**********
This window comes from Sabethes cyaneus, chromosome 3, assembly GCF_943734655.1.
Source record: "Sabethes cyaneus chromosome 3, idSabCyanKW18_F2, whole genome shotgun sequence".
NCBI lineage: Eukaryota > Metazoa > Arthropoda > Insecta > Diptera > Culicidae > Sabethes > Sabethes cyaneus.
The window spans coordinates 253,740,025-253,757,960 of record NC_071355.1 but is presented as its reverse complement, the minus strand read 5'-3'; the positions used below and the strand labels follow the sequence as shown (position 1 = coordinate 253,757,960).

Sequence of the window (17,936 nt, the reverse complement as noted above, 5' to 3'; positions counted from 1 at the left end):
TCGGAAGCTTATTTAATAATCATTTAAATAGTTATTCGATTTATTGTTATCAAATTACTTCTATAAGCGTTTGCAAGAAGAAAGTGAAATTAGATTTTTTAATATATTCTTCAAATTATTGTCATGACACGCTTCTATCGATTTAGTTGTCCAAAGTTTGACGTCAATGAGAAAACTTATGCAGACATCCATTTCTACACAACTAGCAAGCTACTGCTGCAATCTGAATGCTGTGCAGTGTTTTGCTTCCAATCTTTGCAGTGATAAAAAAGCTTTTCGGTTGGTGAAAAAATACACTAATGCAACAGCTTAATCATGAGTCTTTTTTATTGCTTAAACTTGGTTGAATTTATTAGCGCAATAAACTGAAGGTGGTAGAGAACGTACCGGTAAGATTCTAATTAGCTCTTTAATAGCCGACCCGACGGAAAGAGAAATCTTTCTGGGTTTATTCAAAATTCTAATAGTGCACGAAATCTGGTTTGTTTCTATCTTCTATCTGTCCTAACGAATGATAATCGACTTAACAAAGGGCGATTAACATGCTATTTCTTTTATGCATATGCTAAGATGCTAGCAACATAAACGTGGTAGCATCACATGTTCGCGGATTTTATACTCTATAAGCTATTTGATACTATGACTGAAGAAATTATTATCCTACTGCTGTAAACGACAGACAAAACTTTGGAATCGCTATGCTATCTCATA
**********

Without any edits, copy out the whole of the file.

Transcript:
This window comes from Sabethes cyaneus, chromosome 3, assembly GCF_943734655.1.
Source record: "Sabethes cyaneus chromosome 3, idSabCyanKW18_F2, whole genome shotgun sequence".
NCBI lineage: Eukaryota > Metazoa > Arthropoda > Insecta > Diptera > Culicidae > Sabethes > Sabethes cyaneus.
The window spans coordinates 253,740,025-253,757,960 of record NC_071355.1 but is presented as its reverse complement, the minus strand read 5'-3'; the positions used below and the strand labels follow the sequence as shown (position 1 = coordinate 253,757,960).

Sequence of the window (17,936 nt, the reverse complement as noted above, 5' to 3'; positions counted from 1 at the left end):
TCGGAAGCTTATTTAATAATCATTTAAATAGTTATTCGATTTATTGTTATCAAATTACTTCTATAAGCGTTTGCAAGAAGAAAGTGAAATTAGATTTTTTAATATATTCTTCAAATTATTGTCATGACACGCTTCTATCGATTTAGTTGTCCAAAGTTTGACGTCAATGAGAAAACTTATGCAGACATCCATTTCTACACAACTAGCAAGCTACTGCTGCAATCTGAATGCTGTGCAGTGTTTTGCTTCCAATCTTTGCAGTGATAAAAAAGCTTTTCGGTTGGTGAAAAAATACACTAATGCAACAGCTTAATCATGAGTCTTTTTTATTGCTTAAACTTGGTTGAATTTATTAGCGCAATAAACTGAAGGTGGTAGAGAACGTACCGGTAAGATTCTAATTAGCTCTTTAATAGCCGACCCGACGGAAAGAGAAATCTTTCTGGGTTTATTCAAAATTCTAATAGTGCACGAAATCTGGTTTGTTTCTATCTTCTATCTGTCCTAACGAATGATAATCGACTTAACAAAGGGCGATTAACATGCTATTTCTTTTATGCATATGCTAAGATGCTAGCAACATAAACGTGGTAGCATCACATGTTCGCGGATTTTATACTCTATAAGCTATTTGATACTATGACTGAAGAAATTATTATCCTACTGCTGTAAACGACAGACAAAACTTTGGAATCGCTATGCTATCTCATA